state is rate determining. Proton 
loss is relatively fast. The overall 
rate of the reaction is controlled 
by Ea; the amount of exothermic 
energy released is given by DH8.
In Summary The general mechanism of electrophilic aromatic substitution begins with 
electrophilic attack by E1 to give an intermediate, charge-delocalized but nonaromatic cation 
in a rate-determining step. Subsequent fast proton loss regenerates the (now substituted) 
 aromatic ring.
1 5 - 8 E l e c t r o p h i l i c A r o m a t i c S u b s t i t u t i o n
Exercise 15-22
We learned in Section 11-5 that the DH8 of the hydrogenation of cis-2-butene is 228.6 kcal mol \u2013 1. 
Taking this system as a model for a double bond in benzene, estimate the corresponding DH8 of 
the hydrogenation of benzene to 1,3-cyclohexadiene. What is the difference between these two 
double bonds? (Hint: Consult Figure 15-3.)
Figure 15-19 (A) Orbital picture 
of the cationic intermediate result-
ing from attack by an electrophile 
on the benzene ring. Aromaticity is 
lost because cyclic conjugation is 
interrupted by the sp3-hybridized 
carbon. The four electrons in 
the p system are not shown. 
(B) Dotted-line notation to indicate 
delocalized nature of the charge 
in the cation.
704 C h a p t e r 1 5 B e n z e n e a n d A r o m a t i c i t y
15-9 Halogenation of Benzene: The Need for a Catalyst
An example of electrophilic aromatic substitution is halogenation. Benzene is normally 
unreactive in the presence of halogens, because halogens are not electrophilic enough to 
disrupt its aromaticity. However, the halogen may be activated by Lewis acidic catalysts, 
such as ferric halides (FeX3) or aluminum halides (AlX3), to become a much more power-
ful electrophile.
How does this activation work? Lewis acids have the ability to accept electron pairs. 
When a halogen such as bromine is exposed to FeBr3, the two molecules combine in a 
Lewis acid-base reaction.
Br Br FeBr3O\u161ð ð\ufffd \u161\ufffd Br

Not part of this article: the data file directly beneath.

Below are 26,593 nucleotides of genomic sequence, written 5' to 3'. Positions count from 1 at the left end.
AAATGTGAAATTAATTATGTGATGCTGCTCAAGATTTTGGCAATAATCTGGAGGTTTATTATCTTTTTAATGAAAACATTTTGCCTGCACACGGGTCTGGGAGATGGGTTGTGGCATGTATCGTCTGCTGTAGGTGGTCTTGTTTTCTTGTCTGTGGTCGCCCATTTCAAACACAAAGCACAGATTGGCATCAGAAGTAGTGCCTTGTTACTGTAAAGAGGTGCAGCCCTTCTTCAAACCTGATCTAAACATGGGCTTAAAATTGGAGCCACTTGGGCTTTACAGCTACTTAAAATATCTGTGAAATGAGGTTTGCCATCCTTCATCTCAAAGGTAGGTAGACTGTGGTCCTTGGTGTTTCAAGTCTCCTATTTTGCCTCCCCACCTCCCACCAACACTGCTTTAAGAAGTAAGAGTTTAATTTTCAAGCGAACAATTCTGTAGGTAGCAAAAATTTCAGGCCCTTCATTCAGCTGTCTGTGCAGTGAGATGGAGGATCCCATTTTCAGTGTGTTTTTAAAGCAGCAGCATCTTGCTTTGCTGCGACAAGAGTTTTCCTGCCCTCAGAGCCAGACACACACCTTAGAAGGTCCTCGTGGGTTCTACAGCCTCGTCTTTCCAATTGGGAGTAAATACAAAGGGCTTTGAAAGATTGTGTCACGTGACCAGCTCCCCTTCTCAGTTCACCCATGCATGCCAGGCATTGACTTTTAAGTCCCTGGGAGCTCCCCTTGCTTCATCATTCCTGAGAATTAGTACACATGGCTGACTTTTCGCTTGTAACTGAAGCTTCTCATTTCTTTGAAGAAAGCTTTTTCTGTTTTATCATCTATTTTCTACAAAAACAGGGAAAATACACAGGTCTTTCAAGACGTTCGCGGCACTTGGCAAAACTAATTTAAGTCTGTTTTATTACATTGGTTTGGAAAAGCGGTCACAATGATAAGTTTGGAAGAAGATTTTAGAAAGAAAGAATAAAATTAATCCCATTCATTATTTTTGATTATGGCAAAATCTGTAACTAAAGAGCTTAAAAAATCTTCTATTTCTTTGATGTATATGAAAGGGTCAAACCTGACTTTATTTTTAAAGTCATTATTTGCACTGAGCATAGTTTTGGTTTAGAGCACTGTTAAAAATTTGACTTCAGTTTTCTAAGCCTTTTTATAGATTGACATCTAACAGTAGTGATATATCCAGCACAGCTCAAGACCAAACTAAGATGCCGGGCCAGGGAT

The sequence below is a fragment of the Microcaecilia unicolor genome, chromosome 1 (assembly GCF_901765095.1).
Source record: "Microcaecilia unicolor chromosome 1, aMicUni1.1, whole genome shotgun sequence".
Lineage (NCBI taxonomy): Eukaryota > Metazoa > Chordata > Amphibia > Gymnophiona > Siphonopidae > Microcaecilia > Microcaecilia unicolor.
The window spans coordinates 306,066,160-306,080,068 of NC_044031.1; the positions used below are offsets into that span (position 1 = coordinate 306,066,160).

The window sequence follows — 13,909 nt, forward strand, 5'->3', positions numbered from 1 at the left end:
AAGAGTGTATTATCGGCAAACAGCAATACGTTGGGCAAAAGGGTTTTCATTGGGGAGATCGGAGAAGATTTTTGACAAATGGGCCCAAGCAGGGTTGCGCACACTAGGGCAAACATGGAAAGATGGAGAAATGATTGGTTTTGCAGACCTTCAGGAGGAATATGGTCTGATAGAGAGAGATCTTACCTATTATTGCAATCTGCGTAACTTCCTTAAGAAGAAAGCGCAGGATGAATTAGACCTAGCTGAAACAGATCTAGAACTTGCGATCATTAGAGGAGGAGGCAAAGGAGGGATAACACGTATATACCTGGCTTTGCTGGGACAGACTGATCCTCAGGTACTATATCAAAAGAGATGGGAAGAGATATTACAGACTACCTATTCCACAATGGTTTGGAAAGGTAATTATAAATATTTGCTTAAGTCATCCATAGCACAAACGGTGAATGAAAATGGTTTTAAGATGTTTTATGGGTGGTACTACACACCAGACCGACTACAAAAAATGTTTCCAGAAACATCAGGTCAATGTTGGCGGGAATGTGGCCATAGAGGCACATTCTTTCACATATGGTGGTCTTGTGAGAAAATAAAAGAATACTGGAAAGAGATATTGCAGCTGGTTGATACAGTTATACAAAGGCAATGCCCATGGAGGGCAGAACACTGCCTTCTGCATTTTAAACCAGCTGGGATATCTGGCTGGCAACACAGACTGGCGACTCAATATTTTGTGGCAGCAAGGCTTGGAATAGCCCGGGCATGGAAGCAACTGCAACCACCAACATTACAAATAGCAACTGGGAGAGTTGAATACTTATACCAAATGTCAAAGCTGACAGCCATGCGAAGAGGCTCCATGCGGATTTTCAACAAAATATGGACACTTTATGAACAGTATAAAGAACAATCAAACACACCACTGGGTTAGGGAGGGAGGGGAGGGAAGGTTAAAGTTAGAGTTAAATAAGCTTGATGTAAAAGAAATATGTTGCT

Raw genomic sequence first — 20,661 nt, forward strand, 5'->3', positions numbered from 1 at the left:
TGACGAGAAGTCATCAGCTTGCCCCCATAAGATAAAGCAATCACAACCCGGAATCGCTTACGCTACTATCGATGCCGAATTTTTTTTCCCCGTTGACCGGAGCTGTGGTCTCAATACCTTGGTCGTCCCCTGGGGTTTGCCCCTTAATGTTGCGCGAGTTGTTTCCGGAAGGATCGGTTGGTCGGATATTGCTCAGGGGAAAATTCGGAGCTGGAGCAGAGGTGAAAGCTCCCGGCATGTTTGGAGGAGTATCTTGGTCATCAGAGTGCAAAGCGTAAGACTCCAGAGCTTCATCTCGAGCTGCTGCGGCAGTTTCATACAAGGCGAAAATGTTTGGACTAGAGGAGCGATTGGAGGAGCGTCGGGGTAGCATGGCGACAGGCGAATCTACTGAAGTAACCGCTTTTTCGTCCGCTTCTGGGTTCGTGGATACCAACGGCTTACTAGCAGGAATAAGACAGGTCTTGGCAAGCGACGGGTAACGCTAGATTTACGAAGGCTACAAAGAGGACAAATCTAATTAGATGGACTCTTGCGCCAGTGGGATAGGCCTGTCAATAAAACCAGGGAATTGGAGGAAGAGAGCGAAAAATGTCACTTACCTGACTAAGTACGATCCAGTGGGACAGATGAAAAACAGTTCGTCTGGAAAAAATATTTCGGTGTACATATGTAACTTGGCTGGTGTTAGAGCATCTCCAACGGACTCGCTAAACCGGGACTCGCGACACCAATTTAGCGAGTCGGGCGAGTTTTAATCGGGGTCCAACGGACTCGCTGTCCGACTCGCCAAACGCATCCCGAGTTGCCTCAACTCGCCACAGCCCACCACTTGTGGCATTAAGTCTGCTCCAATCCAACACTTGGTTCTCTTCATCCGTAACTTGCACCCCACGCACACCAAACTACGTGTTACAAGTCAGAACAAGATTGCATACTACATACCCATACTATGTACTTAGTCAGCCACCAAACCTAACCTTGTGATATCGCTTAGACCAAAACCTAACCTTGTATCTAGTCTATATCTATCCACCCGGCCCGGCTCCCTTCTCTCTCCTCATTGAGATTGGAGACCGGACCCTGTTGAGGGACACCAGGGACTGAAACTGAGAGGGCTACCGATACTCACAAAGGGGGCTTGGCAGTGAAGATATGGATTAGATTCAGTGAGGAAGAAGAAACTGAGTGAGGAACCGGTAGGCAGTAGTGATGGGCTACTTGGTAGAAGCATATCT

Activation of Bromine by the Lewis Acid FeBr3
\ufffdBr FeBr3O O\u161ð\ufffd \u161\ufffd
\ufffdBr FeBr3O\u161\ufffd
In this complex, the Br \u2013 Br bond is polarized, thereby imparting electrophilic character to 
the bromine atoms. Electrophilic attack on benzene is at the terminal bromine, allowing the 
other bromine atom to depart with the good leaving group FeBr4
2. In terms of electron 
fl ow, you can also view this process as a nucleophilic substitution of [Br2FeBr3] by the 
benzene double bond, not unlike an SN2 reaction (see also Figure 15-21).
Electrophilic Attack on Benzene by Activated Bromine
\ufffdBr FeBr3 FeBr4\ufffd\ufffdO O\u161ð\ufffd \u161\ufffd
\ufffdH H
The FeBr4
2 formed in this step now functions as a base, abstracting a proton from the 
cyclohexadienyl cation intermediate. This transformation not only furnishes the two prod-
ucts of the reaction, bromobenzene and hydrogen bromide, but also regenerates the FeBr3 
Bromobenzene Formation
Br HBr FeBr3
\ufffd \ufffd
A quick calculation confi rms that electrophilic bromination of benzene is exothermic. 
A phenyl \u2013 hydrogen bond (approximately 112 kcal mol21, Table 15-1) and a bromine 
molecule (46 kcal mol21) are lost in the process. Counterbalancing this loss is the 
 formation of a phenyl \u2013 bromine bond (DH 8 5 81 kcal mol21) and an H \u2013 Br bond (DH 8 5
87.5 kcal mol21). Thus, the overall reaction is exothermic by 158 2 168.5 5 210.5 kcal 
mol21 (43.9 kJ mol21).
As in the radical halogenation of alkanes (Section 3-7), the exothermic nature of aro-
matic halogenation decreases down the periodic table. Fluorination is so exothermic that 
direct reaction of fl uorine with benzene is explosive. Chlorination, on the other hand, is 
controllable but requires the presence of an activating catalyst, such as aluminum chloride 
or ferric chloride. The mechanism of